One of the most startling stories in the gospels is found in Mark 2. Jesus has gained a reputation for being a miracle worker. He's healed countless people and demonstrated his authority over the demonic world. A paralyzed man has caught wind of this and through the help of his friends hatches a plan that will change the course of his life.
Jesus is teaching in a home. The mesmerized crowd has filled every occupiable space. Excluded from this gathering, the paralyzed man's friends begin thinking outside the box. They climb to the roof, dig a hole in it, and lower him to the feet of Jesus.
Imagine being that man. You've been paralyzed perhaps since birth. You've never know what it's like to hike a mountain, run through a meadow, or enjoy the daily pleasures use of one's legs provides. Finally, you've made it to the Man who can change all of that. You're on the verge of walking, running, skipping, and frolicing for the rest of your life. And the first words out of Jesus' mouth are: "Son, your sins are forgiven."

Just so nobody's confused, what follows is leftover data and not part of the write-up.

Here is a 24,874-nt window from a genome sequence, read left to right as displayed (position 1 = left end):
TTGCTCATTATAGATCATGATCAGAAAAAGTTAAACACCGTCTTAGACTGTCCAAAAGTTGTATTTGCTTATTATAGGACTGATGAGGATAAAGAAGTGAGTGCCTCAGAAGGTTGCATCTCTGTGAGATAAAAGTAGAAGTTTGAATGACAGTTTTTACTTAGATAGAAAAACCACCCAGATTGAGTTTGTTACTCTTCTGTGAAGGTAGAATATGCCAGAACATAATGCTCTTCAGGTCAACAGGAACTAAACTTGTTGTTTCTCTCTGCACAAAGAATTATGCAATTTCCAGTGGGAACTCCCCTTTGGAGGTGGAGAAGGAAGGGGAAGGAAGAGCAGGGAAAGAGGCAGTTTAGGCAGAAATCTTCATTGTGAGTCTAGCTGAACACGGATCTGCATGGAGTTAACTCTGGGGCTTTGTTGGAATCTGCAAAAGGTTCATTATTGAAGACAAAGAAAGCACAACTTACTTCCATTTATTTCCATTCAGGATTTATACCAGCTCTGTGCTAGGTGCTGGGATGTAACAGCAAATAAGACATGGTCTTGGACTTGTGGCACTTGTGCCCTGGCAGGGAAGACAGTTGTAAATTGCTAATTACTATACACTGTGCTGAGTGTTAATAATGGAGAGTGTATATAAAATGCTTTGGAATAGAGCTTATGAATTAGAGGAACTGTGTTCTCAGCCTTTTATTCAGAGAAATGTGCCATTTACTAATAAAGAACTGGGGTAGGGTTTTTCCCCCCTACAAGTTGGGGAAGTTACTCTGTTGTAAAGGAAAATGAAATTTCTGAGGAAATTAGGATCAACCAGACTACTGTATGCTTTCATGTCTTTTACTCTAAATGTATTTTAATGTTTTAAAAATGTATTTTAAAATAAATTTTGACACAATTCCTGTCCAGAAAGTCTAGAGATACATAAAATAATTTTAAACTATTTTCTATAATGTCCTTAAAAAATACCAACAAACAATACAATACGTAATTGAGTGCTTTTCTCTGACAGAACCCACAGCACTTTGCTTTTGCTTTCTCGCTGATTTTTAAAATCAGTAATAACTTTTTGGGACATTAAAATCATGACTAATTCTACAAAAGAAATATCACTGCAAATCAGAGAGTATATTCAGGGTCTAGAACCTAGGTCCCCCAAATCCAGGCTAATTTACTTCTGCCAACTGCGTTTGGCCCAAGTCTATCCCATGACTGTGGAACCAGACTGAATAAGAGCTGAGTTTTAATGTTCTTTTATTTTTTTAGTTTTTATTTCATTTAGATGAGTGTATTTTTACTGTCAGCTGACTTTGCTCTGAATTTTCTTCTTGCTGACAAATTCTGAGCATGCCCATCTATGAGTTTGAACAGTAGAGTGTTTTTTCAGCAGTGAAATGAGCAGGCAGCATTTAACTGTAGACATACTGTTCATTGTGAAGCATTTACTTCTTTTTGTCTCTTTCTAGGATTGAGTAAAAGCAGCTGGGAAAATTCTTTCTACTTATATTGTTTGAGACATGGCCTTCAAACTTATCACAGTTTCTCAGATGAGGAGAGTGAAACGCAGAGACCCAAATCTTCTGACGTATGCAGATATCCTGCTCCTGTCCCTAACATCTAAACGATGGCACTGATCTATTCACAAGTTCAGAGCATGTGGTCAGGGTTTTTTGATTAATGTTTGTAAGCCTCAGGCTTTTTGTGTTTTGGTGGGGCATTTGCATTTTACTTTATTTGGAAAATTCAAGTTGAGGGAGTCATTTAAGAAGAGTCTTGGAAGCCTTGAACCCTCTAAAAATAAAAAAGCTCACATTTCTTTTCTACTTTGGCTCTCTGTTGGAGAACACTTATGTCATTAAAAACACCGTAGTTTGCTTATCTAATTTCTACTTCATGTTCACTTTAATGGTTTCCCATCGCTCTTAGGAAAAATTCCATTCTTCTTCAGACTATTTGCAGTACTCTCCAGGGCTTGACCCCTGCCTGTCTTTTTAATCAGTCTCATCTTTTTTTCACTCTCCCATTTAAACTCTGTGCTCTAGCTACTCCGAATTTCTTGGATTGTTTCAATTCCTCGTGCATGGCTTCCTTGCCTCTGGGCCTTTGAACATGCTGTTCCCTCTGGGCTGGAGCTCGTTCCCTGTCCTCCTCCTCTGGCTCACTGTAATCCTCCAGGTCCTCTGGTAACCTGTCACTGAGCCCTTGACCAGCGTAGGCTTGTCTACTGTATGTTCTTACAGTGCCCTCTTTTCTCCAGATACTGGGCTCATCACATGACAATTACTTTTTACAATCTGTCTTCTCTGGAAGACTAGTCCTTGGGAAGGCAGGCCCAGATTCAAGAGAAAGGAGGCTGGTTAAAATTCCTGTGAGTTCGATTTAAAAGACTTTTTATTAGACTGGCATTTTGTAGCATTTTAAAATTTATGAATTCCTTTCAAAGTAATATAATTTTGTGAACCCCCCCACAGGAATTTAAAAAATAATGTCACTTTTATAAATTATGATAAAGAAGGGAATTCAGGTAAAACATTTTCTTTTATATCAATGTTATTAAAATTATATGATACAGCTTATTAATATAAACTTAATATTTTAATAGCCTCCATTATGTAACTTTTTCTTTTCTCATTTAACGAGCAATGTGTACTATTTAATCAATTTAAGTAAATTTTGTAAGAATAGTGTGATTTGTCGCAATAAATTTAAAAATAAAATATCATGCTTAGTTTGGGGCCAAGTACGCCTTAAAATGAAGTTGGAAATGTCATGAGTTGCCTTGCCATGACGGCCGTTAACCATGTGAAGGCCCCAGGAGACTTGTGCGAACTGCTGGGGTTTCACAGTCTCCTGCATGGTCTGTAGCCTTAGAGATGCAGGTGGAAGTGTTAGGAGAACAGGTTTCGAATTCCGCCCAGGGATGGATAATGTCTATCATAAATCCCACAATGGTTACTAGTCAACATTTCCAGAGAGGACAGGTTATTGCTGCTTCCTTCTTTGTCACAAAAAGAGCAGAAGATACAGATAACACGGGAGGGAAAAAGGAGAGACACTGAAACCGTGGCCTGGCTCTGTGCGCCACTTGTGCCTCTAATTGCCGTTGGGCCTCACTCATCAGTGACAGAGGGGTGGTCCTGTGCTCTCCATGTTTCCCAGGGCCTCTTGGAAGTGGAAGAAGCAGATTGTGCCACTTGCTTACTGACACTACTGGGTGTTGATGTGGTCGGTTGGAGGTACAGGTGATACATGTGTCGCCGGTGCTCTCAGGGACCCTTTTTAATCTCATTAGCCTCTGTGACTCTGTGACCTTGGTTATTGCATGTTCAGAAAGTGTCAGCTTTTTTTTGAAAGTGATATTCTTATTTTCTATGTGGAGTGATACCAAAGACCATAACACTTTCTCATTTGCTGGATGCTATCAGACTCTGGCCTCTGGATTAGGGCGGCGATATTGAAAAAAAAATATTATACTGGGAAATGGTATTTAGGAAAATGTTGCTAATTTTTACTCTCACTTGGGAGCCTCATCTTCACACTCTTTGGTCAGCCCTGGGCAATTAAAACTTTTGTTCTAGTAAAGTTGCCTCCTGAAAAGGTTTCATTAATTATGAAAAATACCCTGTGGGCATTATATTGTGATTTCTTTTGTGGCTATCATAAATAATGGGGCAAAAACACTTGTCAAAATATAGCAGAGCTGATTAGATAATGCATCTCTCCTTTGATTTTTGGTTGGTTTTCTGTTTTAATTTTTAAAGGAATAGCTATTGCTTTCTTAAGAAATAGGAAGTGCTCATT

"Um...thank you, Jesus, but...ah...that's not really what I was looking for. I have a more immediate problem."
No, you don't.
This man does have a problem. He has a need. But it’s not the deepest problem or need he has. Jesus is protecting this man from thinking: “If only I could walk, then my life would be all I imagined it could be.”
He's protecting us from thinking:
“If only my marriage was better, then I would be content.”
“If only I had a job I like, then I would be satisfied.”
“If only I had more money, then I would have a deep sense of security.”
Our suffering is never our deepest problem; our sin is.
You know what sin is? Sin is looking to someone or something besides Jesus to find contentment. It’s looking to someone or something else to give you a sense of value. If you’re going to experience a life-transforming relationship with Christ that leaves you forever changed, you need to deal with the deepest problem. Our perpetually deepest problem is that we look to other things besides Christ to give us what only Christ can give.